Celebrate both the Winter Olympics and WinterPride in Vancouver and Whistler
LITTLE BLACK BOOK
Blue Water Cafe, Vancouver, BlueWaterCafe.net.
Bacchus, Vancouver, WedgewoodHotel.com.
Womyn’s Ware, Vancouver, WomynsWare.com.
Dusty’s Bar & BBQ and Garibaldi Lift Co.,
Tourism Vancouver, TourismVancouver.com.
Tourism Whistler, Whistler.com.
Whistler WinterPride, GayWhistler.com.
British Columbia’s star city, Vancouver, and its most famous ski town, Whistler, are hosting the Winter Olympics next month, and from a LGBT perspective, the event will be unprecedented. For the first time, there will be a LGBT pavilion (called PRIDE House) set up throughout the games in both cities. Furthermore, the day after the Olympics close, always gay-friendly Whistler kicks off its 18th WinterPride gay ski week. It’s a very exciting time to experience these wonderfully progressive and dramatically scenic destinations.
One of the world’s most stunning cities, Vancouver is an outdoorsman’s paradise. Its glimmering, postmodern center anchors a peninsula jutting into the Strait of Georgia. From almost anywhere on this peninsula, you’re within walking distance of Stanley Park and the ultra-gay Davie Village district along Davie Street. Winter visitors to Vancouver will find plenty to keep them busy.
The West End, which abuts downtown, is the city’s main gay commercial and residential sector. You’ll find most of the gay nightlife and social scene along a roughly eight-block stretch of Davie Village; it doesn’t disappoint.
Davie Village is a terrific neighborhood for eating and barhopping. Bin 941 exemplifies the growing popularity of tapas restaurants in Vancouver. You can sample inventive Pacific Northwestern cuisine at the Raincity Grill. The campy and affordable Hamburger Mary’s is a fun, late-night bet for diner fare. Grab an espresso nearby at gay-popular Delany’s or at Melriches, which is around the corner from the queer book and gift shop, Little Sisters.
Davie Street’s most popular gay bars are Celebrities and the Odyssey, which draw young, stylish crowds. The Odyssey has a festive patio and a great dance floor. Other drinking spots include the piano cabaret Oasis, leather-Levi pub Pumpjack, martini lounge 1181, gay sports bar Score and the tri-level cruise bar Numbers.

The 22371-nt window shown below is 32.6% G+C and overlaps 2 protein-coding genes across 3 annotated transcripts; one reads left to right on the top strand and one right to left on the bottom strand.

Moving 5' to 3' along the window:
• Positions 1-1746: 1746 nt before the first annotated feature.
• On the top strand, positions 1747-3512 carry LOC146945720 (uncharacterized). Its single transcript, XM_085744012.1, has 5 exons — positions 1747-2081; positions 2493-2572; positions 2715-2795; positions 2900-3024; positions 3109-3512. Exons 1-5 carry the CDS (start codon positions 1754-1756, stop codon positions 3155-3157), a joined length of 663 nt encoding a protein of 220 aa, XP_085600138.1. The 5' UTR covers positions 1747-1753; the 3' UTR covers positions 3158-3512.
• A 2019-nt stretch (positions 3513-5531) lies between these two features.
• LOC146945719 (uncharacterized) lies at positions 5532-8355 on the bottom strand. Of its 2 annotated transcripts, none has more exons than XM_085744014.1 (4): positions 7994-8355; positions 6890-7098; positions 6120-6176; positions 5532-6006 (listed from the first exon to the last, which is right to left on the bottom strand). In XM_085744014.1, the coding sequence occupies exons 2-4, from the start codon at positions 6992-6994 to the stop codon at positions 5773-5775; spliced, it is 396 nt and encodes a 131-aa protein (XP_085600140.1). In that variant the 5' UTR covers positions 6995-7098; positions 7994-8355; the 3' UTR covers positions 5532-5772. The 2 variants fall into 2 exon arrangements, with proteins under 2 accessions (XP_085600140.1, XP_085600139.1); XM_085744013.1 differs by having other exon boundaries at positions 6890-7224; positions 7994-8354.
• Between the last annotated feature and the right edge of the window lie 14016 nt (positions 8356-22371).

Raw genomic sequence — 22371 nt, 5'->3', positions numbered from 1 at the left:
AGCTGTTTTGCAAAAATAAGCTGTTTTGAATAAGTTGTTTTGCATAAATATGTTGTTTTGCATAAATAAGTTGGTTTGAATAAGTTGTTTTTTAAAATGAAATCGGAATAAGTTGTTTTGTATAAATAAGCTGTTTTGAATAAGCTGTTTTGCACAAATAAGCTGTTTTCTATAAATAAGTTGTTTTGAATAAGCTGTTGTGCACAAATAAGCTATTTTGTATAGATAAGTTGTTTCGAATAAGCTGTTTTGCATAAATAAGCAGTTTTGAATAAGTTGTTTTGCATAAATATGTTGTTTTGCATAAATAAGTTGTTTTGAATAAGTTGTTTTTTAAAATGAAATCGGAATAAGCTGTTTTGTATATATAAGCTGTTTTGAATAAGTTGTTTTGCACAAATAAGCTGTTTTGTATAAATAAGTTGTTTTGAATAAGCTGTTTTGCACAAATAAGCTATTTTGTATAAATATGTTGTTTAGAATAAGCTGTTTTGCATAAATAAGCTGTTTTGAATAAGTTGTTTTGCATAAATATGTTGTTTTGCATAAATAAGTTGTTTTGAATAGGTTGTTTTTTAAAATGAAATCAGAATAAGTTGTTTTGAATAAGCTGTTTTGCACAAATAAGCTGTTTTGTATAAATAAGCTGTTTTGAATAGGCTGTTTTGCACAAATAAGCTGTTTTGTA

Several blocks south you’ll find Yaletown, where dozens of early 20th century warehouses have been converted into chic restaurants, galleries and shops. Here you can catch a water taxi to Granville Island, a former shipping and processing center for the city’s logging industry that’s morphed into a mammoth public market with many galleries and artists’ studios.
Whistler is home to one of the world’s largest ski areas, the Twin Mountains of Blackcomb and Whistler. During the Olympics, only about five percent of resort’s ski runs will be in use for competitions, meaning this is an excellent time to ski the rest of the mountain. Starting March 1, thousands of participants will attend WinterPride, which has as many activities for non-skiers as for skiing and snowboarding enthusiasts: cooking classes, zip-lining tours and parties.
You’ll find several superb restaurants in this upscale resort, where most of the dining, shopping and lodging is set around an attractive central village. Don’t miss the chic champagne bar and eatery Bearfoot Bistro; romantic, gay-friendly dining options include the elegant Wine Room at the Fairmont Chateau Whistler resort and the farm-to-table-inspired cuisine of Araxi.
Monk’s Grill and Dusty’s Bar and BBQ are great gay-friendly hangouts and in the resort’s Creekside village. For nightly revelry and some hot people watching, drop by Garibaldi Life Co. for its huge fireplaces and expansive patios facing the mountain. The GLC is steps from the Whistler Village Gondola. After a day tackling the resort’s internationally acclaimed ski runs, this is the perfect place to finish the day.
This article appeared in the Dallas Voice print edition January 15, 2010.